Watch out for the 4 whites

The four white can cause a lot of trouble:

  • sugar
  • white flour
  • cow milk & animal fat
  • salt

The four whites are NOT anywhere close to nature. Sugar and flour are such highly processed items that you can’t really call them nutritional on any level. Sure, food manufacturers try to compensate by pumping vitamins and minerals into the crap they sell. But it’s still crap. (Although, usually very tasty crap, I must admit.)

Cow milk is on this no-no list for one reason. As my herbalist says, humans are the only mammals who insist on having milk when they’re past infancy. That makes ingesting milk and anything made from it — ice cream, cream cheese, cheese, yogurt — a form of not-living-close-to-nature. Milk is just too rich for anyone but babies. (But my herbalist says a little goat milk and goat cheese is okay once in a while.)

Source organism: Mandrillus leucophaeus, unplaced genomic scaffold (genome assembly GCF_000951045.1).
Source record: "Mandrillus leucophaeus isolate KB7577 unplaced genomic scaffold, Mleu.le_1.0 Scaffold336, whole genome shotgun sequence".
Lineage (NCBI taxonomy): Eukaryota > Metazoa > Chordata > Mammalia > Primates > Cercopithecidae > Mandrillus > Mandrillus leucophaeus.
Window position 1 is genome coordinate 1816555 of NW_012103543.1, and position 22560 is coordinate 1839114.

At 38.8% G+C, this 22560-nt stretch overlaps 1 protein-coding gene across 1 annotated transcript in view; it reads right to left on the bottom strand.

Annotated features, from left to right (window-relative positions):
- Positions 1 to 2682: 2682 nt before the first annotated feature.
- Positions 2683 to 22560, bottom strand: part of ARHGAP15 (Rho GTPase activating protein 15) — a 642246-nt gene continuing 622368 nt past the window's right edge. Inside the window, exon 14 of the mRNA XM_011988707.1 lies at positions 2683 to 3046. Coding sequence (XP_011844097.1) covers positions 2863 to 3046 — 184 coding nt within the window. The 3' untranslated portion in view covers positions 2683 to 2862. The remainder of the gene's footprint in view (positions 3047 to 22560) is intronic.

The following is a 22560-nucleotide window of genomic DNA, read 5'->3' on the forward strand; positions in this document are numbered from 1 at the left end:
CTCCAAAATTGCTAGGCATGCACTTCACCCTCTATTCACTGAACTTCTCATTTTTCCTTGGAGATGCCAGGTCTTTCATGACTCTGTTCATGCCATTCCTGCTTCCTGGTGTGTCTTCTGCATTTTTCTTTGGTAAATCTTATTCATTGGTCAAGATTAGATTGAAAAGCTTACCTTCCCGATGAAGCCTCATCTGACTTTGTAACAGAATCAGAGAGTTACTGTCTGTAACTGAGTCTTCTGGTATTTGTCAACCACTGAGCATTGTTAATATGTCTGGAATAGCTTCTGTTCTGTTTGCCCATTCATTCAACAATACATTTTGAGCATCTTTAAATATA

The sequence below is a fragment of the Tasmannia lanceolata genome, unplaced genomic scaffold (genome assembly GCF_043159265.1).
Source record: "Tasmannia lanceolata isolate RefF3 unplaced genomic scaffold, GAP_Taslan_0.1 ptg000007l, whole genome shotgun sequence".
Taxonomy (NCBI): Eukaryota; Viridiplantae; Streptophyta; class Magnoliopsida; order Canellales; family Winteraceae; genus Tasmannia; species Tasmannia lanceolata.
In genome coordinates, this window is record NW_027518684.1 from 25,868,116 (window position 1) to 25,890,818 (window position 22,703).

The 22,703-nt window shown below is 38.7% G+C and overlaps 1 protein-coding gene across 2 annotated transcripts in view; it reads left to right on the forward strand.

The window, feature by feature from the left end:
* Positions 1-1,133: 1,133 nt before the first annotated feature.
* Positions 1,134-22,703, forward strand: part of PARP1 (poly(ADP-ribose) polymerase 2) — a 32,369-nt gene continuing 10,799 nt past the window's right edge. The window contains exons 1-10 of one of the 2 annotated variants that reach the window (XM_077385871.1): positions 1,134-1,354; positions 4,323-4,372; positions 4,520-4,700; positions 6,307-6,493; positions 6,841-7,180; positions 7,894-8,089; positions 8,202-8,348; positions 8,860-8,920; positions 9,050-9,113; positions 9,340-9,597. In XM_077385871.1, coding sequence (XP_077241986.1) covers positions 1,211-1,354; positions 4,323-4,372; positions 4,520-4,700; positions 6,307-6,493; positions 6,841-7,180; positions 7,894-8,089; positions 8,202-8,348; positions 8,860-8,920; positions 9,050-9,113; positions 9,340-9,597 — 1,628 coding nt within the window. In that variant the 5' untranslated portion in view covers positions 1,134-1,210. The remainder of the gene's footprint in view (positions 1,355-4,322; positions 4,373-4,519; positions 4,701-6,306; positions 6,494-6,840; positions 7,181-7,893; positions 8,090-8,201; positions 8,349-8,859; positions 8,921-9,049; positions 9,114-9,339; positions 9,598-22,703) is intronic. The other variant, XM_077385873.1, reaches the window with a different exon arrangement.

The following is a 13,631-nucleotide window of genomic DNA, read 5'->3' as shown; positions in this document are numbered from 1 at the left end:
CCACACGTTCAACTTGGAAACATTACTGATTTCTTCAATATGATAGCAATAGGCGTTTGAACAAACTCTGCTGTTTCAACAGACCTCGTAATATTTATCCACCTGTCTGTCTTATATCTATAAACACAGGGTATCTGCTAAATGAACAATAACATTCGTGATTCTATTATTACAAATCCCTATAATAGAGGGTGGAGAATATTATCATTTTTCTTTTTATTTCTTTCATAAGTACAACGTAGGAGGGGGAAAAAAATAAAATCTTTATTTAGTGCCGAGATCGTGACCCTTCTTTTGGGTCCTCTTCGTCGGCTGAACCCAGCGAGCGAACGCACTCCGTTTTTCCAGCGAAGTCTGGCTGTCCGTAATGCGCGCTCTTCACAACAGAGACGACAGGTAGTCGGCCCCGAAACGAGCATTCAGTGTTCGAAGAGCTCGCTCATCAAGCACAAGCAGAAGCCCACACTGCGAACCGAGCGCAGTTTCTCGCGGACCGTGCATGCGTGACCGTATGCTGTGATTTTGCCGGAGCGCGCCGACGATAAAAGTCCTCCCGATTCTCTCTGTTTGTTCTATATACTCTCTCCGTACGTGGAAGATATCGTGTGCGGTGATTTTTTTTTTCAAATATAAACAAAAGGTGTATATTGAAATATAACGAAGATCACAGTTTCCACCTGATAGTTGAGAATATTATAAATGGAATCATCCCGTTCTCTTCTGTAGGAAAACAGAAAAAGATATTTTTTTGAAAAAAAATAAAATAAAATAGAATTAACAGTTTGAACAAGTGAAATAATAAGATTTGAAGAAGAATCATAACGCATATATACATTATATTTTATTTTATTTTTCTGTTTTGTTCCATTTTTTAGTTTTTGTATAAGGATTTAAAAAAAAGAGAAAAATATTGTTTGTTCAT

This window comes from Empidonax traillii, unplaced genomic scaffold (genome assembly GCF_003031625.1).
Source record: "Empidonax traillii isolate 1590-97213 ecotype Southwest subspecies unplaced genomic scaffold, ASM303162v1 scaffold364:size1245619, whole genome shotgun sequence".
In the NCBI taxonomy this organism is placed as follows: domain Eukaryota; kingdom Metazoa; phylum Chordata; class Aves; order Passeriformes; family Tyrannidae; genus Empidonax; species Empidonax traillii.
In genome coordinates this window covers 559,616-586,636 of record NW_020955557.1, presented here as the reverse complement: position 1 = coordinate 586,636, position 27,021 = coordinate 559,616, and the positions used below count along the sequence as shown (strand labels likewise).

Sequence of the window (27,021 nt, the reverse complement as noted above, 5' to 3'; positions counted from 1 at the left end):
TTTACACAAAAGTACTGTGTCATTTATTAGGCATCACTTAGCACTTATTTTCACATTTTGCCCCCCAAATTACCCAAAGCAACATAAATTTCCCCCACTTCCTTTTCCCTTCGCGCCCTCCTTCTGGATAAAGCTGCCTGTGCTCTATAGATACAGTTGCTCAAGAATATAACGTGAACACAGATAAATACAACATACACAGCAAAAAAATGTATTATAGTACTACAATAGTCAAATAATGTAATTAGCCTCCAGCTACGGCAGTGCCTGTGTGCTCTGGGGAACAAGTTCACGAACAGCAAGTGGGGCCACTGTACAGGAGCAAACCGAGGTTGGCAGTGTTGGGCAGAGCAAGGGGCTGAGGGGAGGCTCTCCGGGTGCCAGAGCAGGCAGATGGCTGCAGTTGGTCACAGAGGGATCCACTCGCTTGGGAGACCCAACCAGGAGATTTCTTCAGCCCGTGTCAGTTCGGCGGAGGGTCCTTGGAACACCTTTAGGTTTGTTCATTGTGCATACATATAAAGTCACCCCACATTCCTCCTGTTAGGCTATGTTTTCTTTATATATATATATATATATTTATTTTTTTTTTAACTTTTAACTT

Salt can be found in nature but not in the quantities that we consume it. So I go easy on the salt shaker. And if this seasoning is used at all, I stick to its purest form — sea salt has more flavor and health value than the iodized version. It doesn’t cost much more either.

If we spend a moment to reflect on the four whites, there’s an obvious trend. America, which is imploding from obesity and diabetes, is filled with people who are in love, love, love, love with the four whites. When my herbalist put me on this regimen 20 years ago, my friends were incredulous. What could be wrong with milk? Or pasta? Well, these days, I don’t have to explain myself anymore. Everyone gets it.

But one question remains. When I initially began this diet, it felt so un-American. What is a meal without bread, orange juice, potatoes and corn? What the hell is there left to eat?

Quite a lot, actually. Here’s what I do:

Food regimen

  • Quinoa is a high-protein seed that feels like a carb-y grain. Check out my recipes.
  • Lots of root-y veggies like daikon radishes, rutabagas, parsnips, beets, carrots — cooked and raw.
  • Lots of dark, leafy greens.